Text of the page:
Sunday, 1 May 2016

The Gift Of Anonymity

Every journalist has a taxi story. Some, like Dileep Premachandran's, give us lessons on forgiveness. Some, like Osman Samiuddin's give us perspectives on our jobs. My taxi story happened a couple of years ago, and involved chasing a Volvo bus half way across Mumbai while discussing school fees. Last month, I found another story, or rather it found me. 

I was in Nagpur covering a couple of games of the WT20, my first time travelling as a journalist since my retirement from competitive cricket. Checking into the hotel alone, as opposed to with a team was a strange sensation. I was used to the cacophony of 14 other girls in the reception (waiting to see who they will have to endure as a room partner), and the bustle of the beleaguered hotel staff (playing spot the difference with 15 identical kit bags). But I digress; complaints about the life of a journalist as opposed to a cricketer are for another post.

A day before the Australia-South Africa women's game at the Jamtha stadium, I was due to have dinner with a player at the team hotel. The rickshaw driver, by the name of Mushfiq, misheard me when I said 'Le Meridien', and instead thought I meant 'The Raddison'. It turned out Le Meridien was a good 8 clicks ahead of The Radisson, so we had enough time for a conversation.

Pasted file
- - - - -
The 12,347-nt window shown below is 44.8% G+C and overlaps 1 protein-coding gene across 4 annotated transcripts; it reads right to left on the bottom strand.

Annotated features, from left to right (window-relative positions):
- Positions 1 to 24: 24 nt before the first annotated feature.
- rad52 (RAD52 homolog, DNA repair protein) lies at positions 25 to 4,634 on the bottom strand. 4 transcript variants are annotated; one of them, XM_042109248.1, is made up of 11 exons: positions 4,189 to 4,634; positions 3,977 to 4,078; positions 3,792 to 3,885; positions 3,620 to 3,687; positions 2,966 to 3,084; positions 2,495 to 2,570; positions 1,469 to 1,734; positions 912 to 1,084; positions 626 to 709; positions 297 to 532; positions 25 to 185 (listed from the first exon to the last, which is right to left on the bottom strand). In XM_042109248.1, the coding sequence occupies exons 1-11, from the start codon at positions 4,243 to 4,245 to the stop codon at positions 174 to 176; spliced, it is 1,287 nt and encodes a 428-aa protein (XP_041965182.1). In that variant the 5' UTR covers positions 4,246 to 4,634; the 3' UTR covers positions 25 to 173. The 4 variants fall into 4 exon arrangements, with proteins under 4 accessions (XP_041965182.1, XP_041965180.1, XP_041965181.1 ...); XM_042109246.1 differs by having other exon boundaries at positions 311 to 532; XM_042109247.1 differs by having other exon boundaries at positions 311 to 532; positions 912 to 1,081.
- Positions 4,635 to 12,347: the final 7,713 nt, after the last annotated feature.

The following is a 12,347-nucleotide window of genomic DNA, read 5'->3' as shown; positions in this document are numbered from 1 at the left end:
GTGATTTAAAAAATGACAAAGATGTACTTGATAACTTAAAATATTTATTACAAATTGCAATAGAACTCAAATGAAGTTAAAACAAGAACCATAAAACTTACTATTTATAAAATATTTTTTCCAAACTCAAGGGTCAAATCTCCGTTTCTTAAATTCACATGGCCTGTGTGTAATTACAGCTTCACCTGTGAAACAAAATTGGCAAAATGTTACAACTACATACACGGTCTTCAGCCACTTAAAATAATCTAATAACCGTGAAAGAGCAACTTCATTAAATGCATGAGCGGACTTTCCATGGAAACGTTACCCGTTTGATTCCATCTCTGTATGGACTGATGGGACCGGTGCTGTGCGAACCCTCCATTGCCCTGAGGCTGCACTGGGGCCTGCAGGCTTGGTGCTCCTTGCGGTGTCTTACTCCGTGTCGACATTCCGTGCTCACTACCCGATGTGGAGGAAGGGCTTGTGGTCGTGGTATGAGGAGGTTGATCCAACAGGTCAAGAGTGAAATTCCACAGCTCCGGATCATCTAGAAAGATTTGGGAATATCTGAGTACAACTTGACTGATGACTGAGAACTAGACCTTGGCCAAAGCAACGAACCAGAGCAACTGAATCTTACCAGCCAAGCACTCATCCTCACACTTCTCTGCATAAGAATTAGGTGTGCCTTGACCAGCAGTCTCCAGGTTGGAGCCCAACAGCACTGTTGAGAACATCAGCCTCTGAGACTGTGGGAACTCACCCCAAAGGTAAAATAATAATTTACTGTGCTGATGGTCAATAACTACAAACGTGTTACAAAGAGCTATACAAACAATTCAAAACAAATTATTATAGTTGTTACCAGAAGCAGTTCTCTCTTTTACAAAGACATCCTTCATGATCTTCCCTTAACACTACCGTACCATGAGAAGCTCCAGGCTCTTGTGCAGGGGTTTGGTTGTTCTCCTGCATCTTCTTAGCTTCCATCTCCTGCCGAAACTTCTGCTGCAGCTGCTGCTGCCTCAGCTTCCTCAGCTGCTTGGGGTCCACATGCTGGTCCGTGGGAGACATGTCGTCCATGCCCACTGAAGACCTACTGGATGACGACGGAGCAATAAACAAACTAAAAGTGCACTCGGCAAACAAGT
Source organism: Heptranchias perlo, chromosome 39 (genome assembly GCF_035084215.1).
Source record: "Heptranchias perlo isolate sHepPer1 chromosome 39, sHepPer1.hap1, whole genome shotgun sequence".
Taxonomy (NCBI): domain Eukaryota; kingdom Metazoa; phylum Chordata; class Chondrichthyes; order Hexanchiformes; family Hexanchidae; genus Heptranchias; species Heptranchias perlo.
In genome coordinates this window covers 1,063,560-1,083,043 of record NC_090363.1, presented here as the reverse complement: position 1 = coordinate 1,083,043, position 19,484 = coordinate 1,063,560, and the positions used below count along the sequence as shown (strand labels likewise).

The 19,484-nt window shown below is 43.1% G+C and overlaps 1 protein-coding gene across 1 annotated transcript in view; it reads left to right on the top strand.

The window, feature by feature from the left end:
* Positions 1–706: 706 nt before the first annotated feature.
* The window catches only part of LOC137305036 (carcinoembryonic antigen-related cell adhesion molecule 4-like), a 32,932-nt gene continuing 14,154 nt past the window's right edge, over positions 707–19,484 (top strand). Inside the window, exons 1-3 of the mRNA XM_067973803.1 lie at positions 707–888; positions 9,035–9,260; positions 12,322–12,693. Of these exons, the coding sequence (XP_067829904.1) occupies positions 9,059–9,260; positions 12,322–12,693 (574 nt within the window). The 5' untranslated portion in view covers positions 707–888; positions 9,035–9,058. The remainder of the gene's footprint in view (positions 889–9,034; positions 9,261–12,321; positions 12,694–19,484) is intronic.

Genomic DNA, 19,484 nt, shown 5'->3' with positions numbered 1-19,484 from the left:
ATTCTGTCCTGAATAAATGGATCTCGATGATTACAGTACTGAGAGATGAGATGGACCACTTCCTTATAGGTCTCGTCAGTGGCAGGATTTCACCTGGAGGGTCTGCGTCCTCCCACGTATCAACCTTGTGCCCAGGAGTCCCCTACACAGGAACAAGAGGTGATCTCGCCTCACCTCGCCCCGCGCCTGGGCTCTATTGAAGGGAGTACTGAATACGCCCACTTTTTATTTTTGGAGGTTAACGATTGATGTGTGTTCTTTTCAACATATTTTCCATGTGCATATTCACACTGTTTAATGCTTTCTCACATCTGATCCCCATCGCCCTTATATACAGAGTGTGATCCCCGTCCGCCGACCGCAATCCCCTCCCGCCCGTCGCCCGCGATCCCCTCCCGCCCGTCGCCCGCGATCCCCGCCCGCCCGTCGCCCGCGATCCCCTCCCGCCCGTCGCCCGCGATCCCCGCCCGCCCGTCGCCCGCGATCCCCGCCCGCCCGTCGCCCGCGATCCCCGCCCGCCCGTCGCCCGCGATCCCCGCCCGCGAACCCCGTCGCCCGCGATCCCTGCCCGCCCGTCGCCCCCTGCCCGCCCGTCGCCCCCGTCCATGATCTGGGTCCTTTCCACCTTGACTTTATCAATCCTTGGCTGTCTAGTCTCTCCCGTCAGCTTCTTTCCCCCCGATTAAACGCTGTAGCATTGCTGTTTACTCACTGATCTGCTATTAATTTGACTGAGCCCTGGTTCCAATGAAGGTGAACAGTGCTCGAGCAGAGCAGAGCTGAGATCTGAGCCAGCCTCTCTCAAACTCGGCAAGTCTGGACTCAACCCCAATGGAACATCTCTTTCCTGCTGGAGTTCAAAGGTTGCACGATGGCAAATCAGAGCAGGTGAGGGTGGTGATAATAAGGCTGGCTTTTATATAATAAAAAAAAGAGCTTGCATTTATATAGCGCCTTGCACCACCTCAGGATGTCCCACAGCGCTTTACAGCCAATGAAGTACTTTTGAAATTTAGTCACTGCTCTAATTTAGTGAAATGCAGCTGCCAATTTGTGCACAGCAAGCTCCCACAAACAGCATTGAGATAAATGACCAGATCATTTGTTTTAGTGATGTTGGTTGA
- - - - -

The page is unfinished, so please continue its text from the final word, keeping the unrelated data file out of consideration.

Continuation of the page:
I asked Mushfiq if he knew a women's international match was going to happen the next day. As expected (since neither the VCA nor ICC seemed to have put much thought into local publicity), he didn't. As it turned out, he was a cricket agnostic- one of the Indian minority who don’t consider cricket to be the centre of the solar system, as opposed to the sun. He even told me a story about 'some test match' that had taken place in Nagpur (the India-South Africa test in November 2015 whose pitch was rated as poor), where he had driven around a foreigner who was part of the touring team.